Making Cents: How to re-enter the job market

John P. Napolitano

As if losing a spouse to death or divorce isn't heartache enough, chances are that most survivors or suddenly singles who have been out of the work force for many years will find themselves in need of a return to the 9-to-5 grind.

The prospect of re-entering the job market can seem overwhelming, particularly when you're still recovering from a spouse's death or the breakup of a marriage. But with the help of a few basic strategies, finding employment can be crossed off your “to do” list.

Money may be tight, but it will be well worth it to have a professional work on your resume. And if your resume turns out to be on the light side, experience-wise, turn cover letters into an opportunity to emphasize your skills, highlight accomplishments and allow your personality to come through.

If you are returning to the job market after a fairly lengthy absence, a cover letter is the place to briefly explain your present situation and need to return to the work force. But don't use a cover letter as a personal journal - keep explanations short and to the point and above all, indicate in a concise manner why your skills are suited for the position.

It's highly likely you know someone who can help you get an interview. Talk to former colleagues, family and friends - anyone who can be on the lookout for opportunities for you. In fact, take this opportunity to get letters of recommendation from previous employers or influential contacts.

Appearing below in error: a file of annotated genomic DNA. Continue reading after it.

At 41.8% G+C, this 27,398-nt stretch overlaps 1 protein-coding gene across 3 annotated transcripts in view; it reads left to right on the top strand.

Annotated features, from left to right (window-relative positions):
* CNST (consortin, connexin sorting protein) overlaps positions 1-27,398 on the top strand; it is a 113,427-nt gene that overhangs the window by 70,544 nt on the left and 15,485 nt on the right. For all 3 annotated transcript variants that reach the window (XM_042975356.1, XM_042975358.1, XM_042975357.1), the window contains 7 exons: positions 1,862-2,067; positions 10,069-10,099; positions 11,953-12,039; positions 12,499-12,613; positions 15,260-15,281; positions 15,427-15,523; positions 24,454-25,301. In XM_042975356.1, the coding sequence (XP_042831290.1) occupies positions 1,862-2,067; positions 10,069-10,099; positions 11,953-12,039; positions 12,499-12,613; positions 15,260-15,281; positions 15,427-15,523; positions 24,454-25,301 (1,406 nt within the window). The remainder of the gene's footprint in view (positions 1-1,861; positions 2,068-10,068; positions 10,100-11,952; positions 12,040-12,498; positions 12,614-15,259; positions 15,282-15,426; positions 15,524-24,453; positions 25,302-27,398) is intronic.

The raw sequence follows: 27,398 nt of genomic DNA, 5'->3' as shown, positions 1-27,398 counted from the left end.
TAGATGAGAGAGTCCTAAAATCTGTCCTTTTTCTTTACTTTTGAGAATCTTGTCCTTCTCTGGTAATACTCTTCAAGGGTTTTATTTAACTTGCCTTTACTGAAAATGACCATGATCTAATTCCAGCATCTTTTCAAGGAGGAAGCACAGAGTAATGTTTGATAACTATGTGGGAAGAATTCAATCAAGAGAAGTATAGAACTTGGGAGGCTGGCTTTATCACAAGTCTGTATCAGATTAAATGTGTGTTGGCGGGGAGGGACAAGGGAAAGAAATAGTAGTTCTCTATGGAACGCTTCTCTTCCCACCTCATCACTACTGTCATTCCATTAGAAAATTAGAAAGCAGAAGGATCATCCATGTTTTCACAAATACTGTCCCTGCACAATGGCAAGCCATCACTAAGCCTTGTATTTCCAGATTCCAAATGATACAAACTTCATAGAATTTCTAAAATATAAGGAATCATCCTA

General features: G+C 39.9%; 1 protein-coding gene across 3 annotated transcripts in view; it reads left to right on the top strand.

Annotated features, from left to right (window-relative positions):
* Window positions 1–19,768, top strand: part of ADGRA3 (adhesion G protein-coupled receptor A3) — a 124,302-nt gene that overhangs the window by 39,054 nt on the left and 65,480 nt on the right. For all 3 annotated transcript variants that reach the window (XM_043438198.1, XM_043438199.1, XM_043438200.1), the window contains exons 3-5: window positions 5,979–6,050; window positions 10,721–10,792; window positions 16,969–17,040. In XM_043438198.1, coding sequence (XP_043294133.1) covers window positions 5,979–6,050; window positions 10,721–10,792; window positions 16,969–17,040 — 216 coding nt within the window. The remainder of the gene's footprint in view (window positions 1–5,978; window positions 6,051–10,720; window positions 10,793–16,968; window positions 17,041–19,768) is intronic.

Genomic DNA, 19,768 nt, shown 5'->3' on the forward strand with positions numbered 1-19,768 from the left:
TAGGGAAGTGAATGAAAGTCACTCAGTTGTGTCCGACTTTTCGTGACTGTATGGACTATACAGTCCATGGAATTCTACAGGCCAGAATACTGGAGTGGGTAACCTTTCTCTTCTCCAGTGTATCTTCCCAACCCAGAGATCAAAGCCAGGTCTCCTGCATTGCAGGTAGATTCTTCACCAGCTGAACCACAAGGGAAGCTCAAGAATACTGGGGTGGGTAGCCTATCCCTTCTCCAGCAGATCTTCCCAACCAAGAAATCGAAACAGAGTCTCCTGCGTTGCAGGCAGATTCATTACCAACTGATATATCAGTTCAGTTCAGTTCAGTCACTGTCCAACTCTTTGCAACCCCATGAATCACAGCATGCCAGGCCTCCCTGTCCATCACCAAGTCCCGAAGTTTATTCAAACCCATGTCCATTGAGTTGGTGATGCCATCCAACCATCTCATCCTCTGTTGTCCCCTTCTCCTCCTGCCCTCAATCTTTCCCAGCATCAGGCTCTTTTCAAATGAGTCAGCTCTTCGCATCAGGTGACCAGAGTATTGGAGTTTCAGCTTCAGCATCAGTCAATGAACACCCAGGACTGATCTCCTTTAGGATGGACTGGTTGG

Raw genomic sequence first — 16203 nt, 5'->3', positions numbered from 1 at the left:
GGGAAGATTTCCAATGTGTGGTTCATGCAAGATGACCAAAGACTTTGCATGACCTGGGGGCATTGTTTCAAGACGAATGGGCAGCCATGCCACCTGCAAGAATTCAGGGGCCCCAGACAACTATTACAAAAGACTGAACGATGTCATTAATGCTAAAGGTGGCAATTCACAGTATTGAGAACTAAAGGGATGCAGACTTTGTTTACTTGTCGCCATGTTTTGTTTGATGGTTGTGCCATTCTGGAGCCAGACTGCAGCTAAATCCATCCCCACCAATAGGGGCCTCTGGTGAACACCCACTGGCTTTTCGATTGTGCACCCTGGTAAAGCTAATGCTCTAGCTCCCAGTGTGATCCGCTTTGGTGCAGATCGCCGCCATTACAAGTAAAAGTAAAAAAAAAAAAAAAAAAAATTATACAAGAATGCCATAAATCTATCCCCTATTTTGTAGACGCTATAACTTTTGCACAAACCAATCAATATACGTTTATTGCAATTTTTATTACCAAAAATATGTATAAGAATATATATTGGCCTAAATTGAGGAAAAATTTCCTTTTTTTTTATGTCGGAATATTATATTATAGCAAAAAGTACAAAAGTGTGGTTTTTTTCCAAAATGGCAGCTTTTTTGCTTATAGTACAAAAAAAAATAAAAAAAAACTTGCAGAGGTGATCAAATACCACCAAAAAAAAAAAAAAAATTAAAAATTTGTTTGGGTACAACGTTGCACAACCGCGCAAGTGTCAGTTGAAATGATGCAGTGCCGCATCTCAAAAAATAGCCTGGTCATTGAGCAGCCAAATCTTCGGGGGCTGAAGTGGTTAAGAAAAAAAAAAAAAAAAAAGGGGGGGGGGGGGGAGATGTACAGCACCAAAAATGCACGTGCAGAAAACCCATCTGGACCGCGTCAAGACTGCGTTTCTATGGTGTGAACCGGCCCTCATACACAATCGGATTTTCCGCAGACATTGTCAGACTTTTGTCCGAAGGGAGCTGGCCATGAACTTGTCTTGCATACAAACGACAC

Don't overlook temporary agencies. Aside from the revenue boost, temping gives you an inside look at industries or occupations that you may not have considered. Also, it is common for temp jobs to turn into permanent ones.

If a lack of technology know-how is holding you back, look into local continuing education courses. Check out regional publications for seminars you can attend. There are a large number of online programs that can either refresh your technological prowess or introduce you to new computer-related skills.

You can also acquire computer competence or other training doing work as a volunteer. Sure, ultimately you want to get a paycheck for your efforts, but volunteering your time in a field or organization of interest could be a worthwhile endeavor.

John P. Napolitano is the CEO of U.S. Wealth Management in Braintree, Mass. He may be reached at or 617-786-7073. For online discussion and more information, go to